One way to work with deep fears is to think that the fear comes as a result of your own actions in the past. Further, if you have fear of some pain or suffering, you should examine whether there is anything you can do about it. If you can, there is no need to worry about it; if you cannot do anything, then there is also no need to worry.
Another technique is to investigate who is becoming afraid. Examine the nature of your self. Where is this I? Who is I? What is the nature of I? Is there an I besides my physical body and my consciousness? This may help.
Also, someone who is engaging in the Bodhisattva practices seeks to take others' suffering onto himself or herself. When you have fear, you can think, "Others have fear similar to this; may I take to myself all of their fears." Even though you are opening yourself to greater suffering, taking greater suffering to yourself, your fear lessens.
A Policy of Kindness: An Anthology of Writings By and About the Dalai Lama

Fearlessness is the most prominent characteristic of all bodhisattvas and all who tread the bodhisattva path. For them, life has lost its terrors and suffering its sting. Instead of scorning earthly existence, or condemning its 'imperfection', they fill it with a new meaning.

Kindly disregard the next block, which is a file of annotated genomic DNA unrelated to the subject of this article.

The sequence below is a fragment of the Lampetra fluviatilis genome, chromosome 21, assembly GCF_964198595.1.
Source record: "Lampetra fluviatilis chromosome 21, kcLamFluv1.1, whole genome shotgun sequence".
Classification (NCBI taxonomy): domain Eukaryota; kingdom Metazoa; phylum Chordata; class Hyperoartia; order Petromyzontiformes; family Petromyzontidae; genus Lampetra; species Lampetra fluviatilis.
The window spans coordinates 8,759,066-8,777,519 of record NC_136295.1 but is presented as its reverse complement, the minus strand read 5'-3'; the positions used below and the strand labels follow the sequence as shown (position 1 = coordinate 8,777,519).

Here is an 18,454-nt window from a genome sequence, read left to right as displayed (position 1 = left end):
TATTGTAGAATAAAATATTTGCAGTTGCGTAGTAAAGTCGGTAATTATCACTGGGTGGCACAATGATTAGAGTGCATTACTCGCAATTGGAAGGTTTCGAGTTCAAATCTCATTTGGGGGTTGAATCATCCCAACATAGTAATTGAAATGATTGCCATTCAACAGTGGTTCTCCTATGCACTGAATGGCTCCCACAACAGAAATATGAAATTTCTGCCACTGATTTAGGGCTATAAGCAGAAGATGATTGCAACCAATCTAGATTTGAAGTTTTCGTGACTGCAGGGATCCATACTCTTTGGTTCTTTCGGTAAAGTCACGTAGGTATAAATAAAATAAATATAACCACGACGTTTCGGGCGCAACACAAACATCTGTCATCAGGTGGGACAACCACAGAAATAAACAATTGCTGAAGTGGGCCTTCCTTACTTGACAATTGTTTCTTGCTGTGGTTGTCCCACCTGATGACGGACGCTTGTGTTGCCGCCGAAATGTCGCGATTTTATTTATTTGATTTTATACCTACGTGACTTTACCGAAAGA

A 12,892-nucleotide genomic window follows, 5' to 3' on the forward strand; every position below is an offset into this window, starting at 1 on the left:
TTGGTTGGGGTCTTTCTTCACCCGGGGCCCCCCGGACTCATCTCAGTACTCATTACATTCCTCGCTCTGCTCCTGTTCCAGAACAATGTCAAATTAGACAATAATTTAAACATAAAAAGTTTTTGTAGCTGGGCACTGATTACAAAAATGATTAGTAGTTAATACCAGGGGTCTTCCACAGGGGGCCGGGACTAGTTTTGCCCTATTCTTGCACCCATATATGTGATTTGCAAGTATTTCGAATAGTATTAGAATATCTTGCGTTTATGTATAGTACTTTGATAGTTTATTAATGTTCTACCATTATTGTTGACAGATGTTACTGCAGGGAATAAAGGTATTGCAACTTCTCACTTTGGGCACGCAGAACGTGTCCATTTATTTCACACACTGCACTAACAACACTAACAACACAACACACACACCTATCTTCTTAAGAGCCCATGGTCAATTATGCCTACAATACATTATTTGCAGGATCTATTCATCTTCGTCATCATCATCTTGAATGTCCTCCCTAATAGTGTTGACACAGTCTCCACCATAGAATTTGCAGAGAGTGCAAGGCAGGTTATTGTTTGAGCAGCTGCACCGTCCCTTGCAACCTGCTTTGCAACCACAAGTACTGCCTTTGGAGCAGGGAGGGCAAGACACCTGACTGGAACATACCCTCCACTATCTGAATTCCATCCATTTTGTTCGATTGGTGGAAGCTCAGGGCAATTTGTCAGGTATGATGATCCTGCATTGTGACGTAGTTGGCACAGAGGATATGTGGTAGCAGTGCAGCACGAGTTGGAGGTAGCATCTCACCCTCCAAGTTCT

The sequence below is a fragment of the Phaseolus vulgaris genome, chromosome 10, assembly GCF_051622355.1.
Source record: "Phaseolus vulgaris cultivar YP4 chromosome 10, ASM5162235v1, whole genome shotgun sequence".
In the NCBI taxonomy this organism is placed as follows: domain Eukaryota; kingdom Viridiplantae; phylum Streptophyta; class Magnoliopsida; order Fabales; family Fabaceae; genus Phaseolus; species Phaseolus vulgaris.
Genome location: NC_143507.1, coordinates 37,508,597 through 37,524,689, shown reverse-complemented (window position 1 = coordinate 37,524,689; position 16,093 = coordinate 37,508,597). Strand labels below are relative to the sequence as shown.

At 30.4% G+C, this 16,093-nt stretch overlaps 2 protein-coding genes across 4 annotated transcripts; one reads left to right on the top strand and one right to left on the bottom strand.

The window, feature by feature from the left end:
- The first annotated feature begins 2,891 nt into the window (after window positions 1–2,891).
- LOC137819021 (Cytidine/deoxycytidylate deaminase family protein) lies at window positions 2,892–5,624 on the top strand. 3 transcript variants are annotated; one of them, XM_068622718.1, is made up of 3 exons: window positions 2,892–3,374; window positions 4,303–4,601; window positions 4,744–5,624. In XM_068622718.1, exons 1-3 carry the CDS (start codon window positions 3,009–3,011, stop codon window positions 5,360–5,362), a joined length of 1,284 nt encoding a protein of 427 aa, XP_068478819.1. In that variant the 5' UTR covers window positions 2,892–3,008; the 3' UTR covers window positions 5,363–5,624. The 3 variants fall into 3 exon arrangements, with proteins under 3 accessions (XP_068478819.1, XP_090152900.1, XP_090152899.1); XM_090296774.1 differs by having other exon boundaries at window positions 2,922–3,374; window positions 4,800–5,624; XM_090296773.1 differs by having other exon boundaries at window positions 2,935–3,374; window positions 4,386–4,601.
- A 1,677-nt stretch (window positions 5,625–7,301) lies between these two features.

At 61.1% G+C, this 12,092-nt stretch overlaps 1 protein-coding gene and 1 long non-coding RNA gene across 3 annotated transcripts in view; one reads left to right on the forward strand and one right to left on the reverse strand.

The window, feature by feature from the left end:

Lama Anagorika Govinda in 'A Living Buddhism for the West'

The fear of death and infernal rebirths
due to my evil actions has led me to practice
in solitude in the snowcapped mountains.

On the uncertainty of life's duration
and the moment of death I have deeply meditated
Thus have I reached the deathless, unshakable citadel
of realization of the absolute essence.

My fear and doubts have vanished like mist
into the distance, never to disturb me again.

I will die content and free from regrets.
This is the fruit of Dharma practice.
Milarepa, from 'Fruit of Dharma Practice'

The Buddhist therapy of treating exaggerated fears is probably not essentially different from the Western ways of treatment. Treatment is based on trying to see that fear is a form of suffering that we wish to get rid of, and using habituation and the control of our mind to dissolve irrational fears. It is only that Buddhism tries to take the solution of mental problems to their very end, to stop our very potential for suffering and problems by achieving liberation and enlightenment.
From: Dealing with Fear - Tonglen Practice by Ringu Tulku

The presence of fear means only that fear is present, and nothing more.
Suzanne Segal

Just before departure and during the flight, it is very good to recite the names of the ten directions’ Buddhas. If you keep on reciting the names, in whichever direction you are flying, if you recite that Buddha’s names and pay one-pointed attention to this, not only will you be free from danger, but your wishes will be fulfilled. So not only is this for safe travel, but for the successful fulfillment of whatever goals you had for going in that direction.
It is very good to pray not just for your own safety, but on behalf of all the people in the airplane—all 300 passengers and crew, or however many people there are—for them all to have a safe journey. Not only that, but you can pray that whoever this airplane carries may always be safe. It’s very good to pray like that.
Lama Zopa Rinpoche - in answer to a question on fear of flying.

Previous Page | ^Top of Page   Quotations Index

Last updated: December 11, 2016